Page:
What if they’re after ME?
Now if you specifically are being targeted — say as part of some corporate espionage — perhaps it’s worth it for the hacker to invest in that additional technology. In that case, you’re better off with a wired connection, avoiding the airwaves completely. (Though even then, depending on how lucrative a target you are, you could still be at risk.)
But if you’re an average user, a mobile device coupled with a firewall and generally good internet behavior gives you all the security you typically need.
There are several trade-offs between mobile and Wi-Fi to be aware of.
- If you are paying extra for the monthly data plan on your mobile device, you may spend less paying for a VPN to be secure in open Wi-Fi hotspots. This would be more secure than either Wi-Fi or mobile data, and you could use the service over your mobile connection should you feel the need.
- You may pay a price in speed. Mobile broadband is sometimes, though not always, slower than Wi-Fi. This depends on your mobile carrier and coverage compared to the speed of the Wi-Fi connection and how many other people are using it at the same time.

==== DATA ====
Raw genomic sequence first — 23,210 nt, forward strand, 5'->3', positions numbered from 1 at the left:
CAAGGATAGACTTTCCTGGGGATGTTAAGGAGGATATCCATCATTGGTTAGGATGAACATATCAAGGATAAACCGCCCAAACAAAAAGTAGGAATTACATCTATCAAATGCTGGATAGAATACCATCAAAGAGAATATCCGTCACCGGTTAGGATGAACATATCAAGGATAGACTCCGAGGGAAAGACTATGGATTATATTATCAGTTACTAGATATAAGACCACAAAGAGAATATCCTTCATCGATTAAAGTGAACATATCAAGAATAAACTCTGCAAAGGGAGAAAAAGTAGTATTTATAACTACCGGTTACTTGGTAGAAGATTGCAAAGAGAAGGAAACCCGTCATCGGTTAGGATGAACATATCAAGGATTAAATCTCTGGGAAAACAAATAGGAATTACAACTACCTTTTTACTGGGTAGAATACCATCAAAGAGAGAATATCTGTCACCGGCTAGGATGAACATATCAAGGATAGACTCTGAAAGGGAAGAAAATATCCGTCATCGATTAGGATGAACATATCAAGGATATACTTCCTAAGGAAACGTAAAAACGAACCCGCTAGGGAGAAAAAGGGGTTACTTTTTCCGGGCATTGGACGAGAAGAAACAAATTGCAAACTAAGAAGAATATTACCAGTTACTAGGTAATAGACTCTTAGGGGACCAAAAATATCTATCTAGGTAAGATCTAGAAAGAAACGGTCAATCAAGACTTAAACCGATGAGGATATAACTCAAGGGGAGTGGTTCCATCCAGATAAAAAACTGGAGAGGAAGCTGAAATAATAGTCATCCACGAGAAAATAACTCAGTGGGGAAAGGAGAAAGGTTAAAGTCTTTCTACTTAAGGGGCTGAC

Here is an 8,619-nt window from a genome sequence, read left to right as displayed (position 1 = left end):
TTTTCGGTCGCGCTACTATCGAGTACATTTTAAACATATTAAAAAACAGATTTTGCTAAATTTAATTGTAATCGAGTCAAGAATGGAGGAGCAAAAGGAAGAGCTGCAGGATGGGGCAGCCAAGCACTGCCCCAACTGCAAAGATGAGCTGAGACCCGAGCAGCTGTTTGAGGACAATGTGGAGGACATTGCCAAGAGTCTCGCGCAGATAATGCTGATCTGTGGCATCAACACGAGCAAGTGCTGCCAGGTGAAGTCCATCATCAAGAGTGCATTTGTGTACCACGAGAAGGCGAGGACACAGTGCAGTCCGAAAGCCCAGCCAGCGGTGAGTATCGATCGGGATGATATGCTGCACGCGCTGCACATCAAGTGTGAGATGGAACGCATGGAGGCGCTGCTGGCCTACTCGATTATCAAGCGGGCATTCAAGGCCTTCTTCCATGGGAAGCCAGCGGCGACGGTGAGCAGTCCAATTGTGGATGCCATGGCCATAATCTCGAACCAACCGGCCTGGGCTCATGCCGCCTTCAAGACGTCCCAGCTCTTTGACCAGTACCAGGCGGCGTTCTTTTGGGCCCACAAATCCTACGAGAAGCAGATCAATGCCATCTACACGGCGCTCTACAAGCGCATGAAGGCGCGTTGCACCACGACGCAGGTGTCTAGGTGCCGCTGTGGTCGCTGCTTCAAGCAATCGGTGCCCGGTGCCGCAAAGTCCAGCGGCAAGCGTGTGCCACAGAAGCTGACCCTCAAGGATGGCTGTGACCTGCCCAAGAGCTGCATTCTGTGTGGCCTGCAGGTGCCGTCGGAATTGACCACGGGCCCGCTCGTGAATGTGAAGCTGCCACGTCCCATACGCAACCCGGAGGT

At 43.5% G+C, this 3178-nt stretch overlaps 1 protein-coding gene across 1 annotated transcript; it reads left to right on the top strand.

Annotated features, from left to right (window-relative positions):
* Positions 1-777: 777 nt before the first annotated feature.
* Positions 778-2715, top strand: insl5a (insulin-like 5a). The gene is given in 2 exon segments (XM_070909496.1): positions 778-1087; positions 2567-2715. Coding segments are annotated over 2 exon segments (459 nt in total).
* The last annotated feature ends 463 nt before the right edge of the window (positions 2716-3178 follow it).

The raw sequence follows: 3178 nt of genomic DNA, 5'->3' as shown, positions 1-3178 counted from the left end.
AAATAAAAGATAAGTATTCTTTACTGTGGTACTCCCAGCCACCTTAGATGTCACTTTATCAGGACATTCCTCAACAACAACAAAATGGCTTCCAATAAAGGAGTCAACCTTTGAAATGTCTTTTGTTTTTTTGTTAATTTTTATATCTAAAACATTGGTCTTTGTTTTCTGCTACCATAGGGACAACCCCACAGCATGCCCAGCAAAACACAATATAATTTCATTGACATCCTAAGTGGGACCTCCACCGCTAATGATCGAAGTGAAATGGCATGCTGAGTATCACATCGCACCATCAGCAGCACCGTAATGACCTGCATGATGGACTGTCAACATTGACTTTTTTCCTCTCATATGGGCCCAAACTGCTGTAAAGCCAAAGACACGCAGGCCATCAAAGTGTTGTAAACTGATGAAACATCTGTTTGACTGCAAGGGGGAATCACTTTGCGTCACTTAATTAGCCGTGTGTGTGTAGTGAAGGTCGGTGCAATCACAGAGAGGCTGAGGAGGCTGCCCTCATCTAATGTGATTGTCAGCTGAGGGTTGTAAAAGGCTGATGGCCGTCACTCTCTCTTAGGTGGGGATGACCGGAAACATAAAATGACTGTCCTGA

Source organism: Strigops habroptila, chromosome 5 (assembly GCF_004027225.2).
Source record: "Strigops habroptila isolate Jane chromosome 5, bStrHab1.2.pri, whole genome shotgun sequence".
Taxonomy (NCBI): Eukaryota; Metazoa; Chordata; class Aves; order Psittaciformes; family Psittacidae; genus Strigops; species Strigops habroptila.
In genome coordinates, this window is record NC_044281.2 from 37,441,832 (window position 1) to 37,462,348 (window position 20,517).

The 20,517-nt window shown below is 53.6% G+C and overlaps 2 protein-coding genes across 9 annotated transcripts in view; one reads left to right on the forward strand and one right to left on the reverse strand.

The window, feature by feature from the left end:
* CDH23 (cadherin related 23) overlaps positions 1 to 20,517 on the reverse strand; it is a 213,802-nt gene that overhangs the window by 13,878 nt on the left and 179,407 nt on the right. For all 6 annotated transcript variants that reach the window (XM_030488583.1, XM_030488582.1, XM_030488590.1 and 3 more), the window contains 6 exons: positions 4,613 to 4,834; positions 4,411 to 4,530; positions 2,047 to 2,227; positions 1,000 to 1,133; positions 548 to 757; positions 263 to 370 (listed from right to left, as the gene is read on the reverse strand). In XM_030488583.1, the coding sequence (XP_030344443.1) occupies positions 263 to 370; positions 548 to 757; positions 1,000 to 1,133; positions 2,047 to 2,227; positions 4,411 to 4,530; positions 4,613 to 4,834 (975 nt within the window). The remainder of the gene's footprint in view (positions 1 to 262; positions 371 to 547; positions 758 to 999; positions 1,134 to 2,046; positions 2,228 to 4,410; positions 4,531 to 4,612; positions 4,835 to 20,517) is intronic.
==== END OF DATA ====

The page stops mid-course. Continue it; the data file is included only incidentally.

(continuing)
- You may pay a price in location. With Wi-Fi, you need to locate a hotspot you’re allowed to use. Yep, it seems like they’re everywhere, and more seem to be appearing every day. With mobile broadband, however, as long as you’re in range of a tower, you have connectivity.
Finally, lest you think that plugging into a wall socket for hardwired ethernet connectivity is the safest of all, let me remind you that wired connections can be as dangerous as Wi-Fi. Often overlooked, wired connections (particularly in public venues such as hotels) share almost all the risks of open Wi-Fi hotspots.
Use the connection type that gives you the security you need. If you can trust the Wi-Fi connection, great! Otherwise, if there’s any question at all, consider using your data plan.
Mobile versus Wi-Fi is just one aspect of keeping yourself safe and secure online. Subscribe to Confident Computing for more! Less frustration and more confidence, solutions, answers, and tips in your inbox every week.
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6 comments on “Is Mobile More Secure than Wi-Fi?”